Doctoral Seminar in Strategy Process
Philip Bromiley
Spring 2010
Course Outline
This seminar focuses on the processes of strategy formulation and implementation. It
seeks to introduce participants to the major areas of research on behavioral influences on
Course Requirements
The course has no prerequisites. Students should carefully read each paper in the course
and think about them both theoretically and in terms of designing research.
Each week, you should be ready to identify a question, comment, or concern concerning
each reading. Come to class with something to say about each reading.
Beginning day 3, students will submit a research project outline at each class. This
means connecting a question derived from theory or prior literature with an empirical
setting where you could obtain relevant data and an empirical approach to address the
question. The outlines should take one or two pages. Outlines are due at beginning of
class. Students may be asked to discuss their proposals in class.
On the Readings
Although efforts have been made to include what the instructor sees as the most important
papers in the field, numerous papers of somewhat lower quality have been included. To
understand the field and develop taste, you need to see the range of work done in the
Academic Integrity
While I encourage students to talk about the readings and assignments, unless explicitly
stated, all work you offer in this course must be own work. Following University and
scholarly practices, I will assume submission of any work in this course constitutes a
statement that the work is entirely your own except as documented otherwise. In addition,
while discussing the assignments with others is fine, any assistance that involves much
more than that must be documented in the material handed in.
Day 1: Introduction
Bromiley, P., Behavioral Foundations for Strategic Management.
Hansen, G. S. and Wernerfelt B. 1989. Determinants of Firm Performance: The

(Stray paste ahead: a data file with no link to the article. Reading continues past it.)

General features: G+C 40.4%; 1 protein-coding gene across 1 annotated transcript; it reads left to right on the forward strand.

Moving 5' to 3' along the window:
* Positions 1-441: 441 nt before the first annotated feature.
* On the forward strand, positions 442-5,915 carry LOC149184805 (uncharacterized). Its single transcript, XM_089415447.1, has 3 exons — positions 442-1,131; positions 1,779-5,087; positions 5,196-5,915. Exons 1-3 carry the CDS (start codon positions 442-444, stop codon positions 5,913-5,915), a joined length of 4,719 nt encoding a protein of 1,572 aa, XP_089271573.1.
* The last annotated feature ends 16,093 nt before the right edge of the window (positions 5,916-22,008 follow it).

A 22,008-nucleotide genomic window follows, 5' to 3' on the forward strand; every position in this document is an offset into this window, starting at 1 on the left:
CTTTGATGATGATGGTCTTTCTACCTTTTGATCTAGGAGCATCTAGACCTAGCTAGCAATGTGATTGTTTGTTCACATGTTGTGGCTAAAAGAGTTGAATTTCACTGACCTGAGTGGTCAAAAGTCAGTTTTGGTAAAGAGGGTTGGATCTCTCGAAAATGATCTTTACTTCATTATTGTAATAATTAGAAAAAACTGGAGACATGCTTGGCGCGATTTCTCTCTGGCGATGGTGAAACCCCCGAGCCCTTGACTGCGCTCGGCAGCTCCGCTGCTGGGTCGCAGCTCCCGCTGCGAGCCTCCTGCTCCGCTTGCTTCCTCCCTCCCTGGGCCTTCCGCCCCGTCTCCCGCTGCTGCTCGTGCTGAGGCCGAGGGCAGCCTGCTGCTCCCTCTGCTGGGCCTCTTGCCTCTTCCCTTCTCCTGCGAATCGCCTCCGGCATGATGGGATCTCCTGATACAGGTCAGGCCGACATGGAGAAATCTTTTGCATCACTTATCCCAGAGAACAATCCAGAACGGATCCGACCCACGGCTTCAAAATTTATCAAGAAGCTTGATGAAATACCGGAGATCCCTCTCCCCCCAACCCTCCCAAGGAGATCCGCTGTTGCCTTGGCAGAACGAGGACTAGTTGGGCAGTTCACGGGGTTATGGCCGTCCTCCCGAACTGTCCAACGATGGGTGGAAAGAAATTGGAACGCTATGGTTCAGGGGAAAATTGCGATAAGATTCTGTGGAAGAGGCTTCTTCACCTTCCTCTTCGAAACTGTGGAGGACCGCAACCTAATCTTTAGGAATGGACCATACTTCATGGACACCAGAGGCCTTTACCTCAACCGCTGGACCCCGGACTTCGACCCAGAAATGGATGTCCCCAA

Relative Importance of Economic and Organizational Factors. Strategic Management
Journal. 10: 399-411.
Allison, G. T. 1969. Conceptual models and the Cuban missile crisis. The American
Political Science Review, 63: 689-718.
Day 2: Decisons 1
Barr, P., Stimpert, J. L., and Huff, A. S. 1992. Cognitive Change, Strategic Action, and
Organizational Renewal. Strategic Management Journal. 13:15-36.
Dutton, J., Ashford, S., O’Neill, R., Lawrence, K.A. 2001. Moves that Matter: Issue
Selling and Organizational Change. Academy of Management Journal. 44(4) 716-737.
Tripsas, M. and Gavetti, G. 2000. Capabilities, Cognition, and Inertia: Evidence From
Digital Imaging. Strategic Management Journal. 21(10-11): 1147-1161.
Day 3: Decisions 2
Miller, K. D. and Shapira, Z. 2004. An Empirical Test of Heuristics and Biases Affecting
Real Option Valuation. Strategic Management Journal. 25(3): 269-284.
Reger, R. K. and Huff, A. S. 1993. Strategy Groups: A Cognitive Perspective. Strategic
Management Journal. 14(2) 103-124.
McNamara, G., Luce, R.A., and Thompson. 2002. Examining the effect of complexity
in cognitive strategic group knowledge structures on firm performance. Strategic
Management Journal. 23(2) 153-170.
Eisenhardt, K. M. 1989. Making Fast Strategic Decisions in High-Velocity
Environments. Academy of Management Journal. 32(3): 543-576.
Day 4: Predicting Strategic Change: Risk
March, J. G. & Shapira, Z. 1987. Managerial perspectives on risk and risk taking.
Management Science, 33: 1404-1418.
Bromiley, P. 1991. "Testing a Causal Model of Corporate Risk-taking and Performance,"
Academy of Management Journal, 34(1), 37-59.
Greve, H. R., 1998. Performance, Aspirations, and Risky Organizational Change,
Administrative Science Quarterly, 43: 58-86.
Day 5: Top Management Teams
Michel, J. and Hambrick, D. 1992. Diversification Posture and Top Management Team
Characteristics. Academy of Management Journal. 35(1): 9-37.
Wiersema, M. and Bantel, K. 1992. Top Management Team Demography and
Corporate Strategic Change. Academy of Management Journal. 35(1): 91-121.
Carpenter, M. 2002. The Implications of Strategy and Social Context for the
Relationship Between Top Management Team Heterogeneity and Firm Performance.
Strategic Management Journal. 23(3): 275-284.
Day 6: TMT Diversity and Conflict
Zajac, E. J. 1990. CEO Selection, Succession, Compensation, and Firm Performance:
A Theoretical Integration and Empirical Analysis. Strategic Management Journal. II:
Zajac, E., & Westphal, J. D., 1996. Who Shall Succeed? How CEO/Board Preferences
and Power Affect the Choice of New CEOs. Academy of Management Journal, 39(1)
Westphal, J. D. 1999. Collaboration in the Boardroom: Behavioral and Performance
Consequences of CEO-Board Social Ties, Academy of Management Journal, 42(1) 724.
Week 7: CEO’s and Boards 2
Carpenter, M. and Westphal, J. 2001. The Strategic Context of External Network Ties:
Examining the Impact of Director Appointments on Board Involvement in Strategic
Decision Making. Academy of Management Journal. 44(4): 639
Westphal, J. and Fredrickson, J. 2001. Who Directs Strategic Change? Director
Experience, the Selection of New CEOs, and Change in Corporate Strategy. Strategic
Management Journal. 22(12): 1113-1137.
Davis, G. Yoo, M., Baker, W. 2003. The Small World of the American Corporate Elite,
1982-2001. Strategic Organization. 1(3): 301-327.
Mintzberg, H. and Waters, J. A. 1982. Tracking Strategy in an Entrepreneurial Firm.
Academy of Management Journal. 25(3): 465-499.